Santa Fe Public Schools has enjoyed overwhelming support for school bonds in recent years, but the road to approval will be narrower in the upcoming election.
The district has about 600 fewer students than before the pandemic, which could translate to fewer families voting in favor of district infrastructure projects — and others might be concerned that students won’t be able to use new buildings anyway because of potential shutdowns.
It’s the first time a school bond question, along with district school board election questions, will be on the regular municipal ballot for all Santa Feans. And voters might be fatigued following 18 months of the pandemic and a national election, said Kristy Janda Wagner, district deputy superintendent of operations, at a recent Community Review Committee meeting.
In the past, school district questions came to voters in standalone elections. In 2018, legislators passed a local elections act aimed partly at increasing voter turnout, consolidating all nonpartisan voting matters into one ballot distributed in November during odd years.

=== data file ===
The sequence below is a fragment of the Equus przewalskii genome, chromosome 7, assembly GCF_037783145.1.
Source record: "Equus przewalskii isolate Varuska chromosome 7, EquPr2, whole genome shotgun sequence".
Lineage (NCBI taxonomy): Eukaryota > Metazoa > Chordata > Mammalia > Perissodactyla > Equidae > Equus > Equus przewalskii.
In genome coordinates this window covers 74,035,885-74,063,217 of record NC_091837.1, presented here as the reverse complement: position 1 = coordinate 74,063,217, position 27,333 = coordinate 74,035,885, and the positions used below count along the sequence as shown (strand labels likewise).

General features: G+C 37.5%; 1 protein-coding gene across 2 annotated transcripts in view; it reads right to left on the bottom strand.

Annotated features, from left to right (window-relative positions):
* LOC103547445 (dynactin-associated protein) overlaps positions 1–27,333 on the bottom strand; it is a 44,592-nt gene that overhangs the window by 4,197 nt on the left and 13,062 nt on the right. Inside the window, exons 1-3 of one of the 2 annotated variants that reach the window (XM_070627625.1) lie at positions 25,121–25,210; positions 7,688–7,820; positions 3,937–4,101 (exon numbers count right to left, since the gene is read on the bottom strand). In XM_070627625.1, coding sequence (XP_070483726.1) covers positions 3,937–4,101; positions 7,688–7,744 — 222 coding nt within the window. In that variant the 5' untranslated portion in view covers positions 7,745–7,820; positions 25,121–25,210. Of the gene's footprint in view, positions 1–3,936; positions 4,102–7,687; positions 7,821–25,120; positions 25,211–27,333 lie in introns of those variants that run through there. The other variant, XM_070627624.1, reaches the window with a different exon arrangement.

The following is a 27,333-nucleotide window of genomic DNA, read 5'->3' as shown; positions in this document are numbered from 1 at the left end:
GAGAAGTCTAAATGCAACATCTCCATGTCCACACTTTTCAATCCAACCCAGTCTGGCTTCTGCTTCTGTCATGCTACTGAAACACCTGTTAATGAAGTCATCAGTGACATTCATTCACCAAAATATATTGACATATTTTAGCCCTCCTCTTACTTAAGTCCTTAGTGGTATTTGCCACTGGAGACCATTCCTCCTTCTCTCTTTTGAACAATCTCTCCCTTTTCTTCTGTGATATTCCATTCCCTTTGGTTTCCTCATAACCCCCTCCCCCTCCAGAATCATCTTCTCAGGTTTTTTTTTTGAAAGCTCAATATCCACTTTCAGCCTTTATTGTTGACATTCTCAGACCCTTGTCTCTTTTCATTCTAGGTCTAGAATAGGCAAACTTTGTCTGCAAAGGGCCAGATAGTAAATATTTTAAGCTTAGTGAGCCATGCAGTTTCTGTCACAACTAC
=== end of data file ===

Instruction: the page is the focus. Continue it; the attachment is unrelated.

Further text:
The change is saving the district hundreds of thousands of dollars, Janda Wagner said.
“A lot of it is staff time, communication and presentation,” she said.
Tens of thousands of people are expected to vote on the district issues, a number that typically has been far lower — in the thousands — in the past. Janda Wagner added that voters in different parts of the county will see different questions and how that will affect the district isn’t known.
She noted that if the questions fail this November, the district can reissue them in a standalone election in February.
In 2017, when the general obligation bond passed, it was estimated to tack on an extra $80 for properties assessed at $300,000, while the mill levy added $150. The county assessor’s office recently offered calculations that show the mill rate would lower from .024051 to .022551 per $1,000 assessed value if no bonds from the ballot were approved this cycle. But just how much the two measures are costing property owners depends on many factors, county Treasurer Jennifer Manzanares said.
“We can’t take anything for granted, so we don’t actually know what an election like this will look like,” district board President Kate Noble said recently.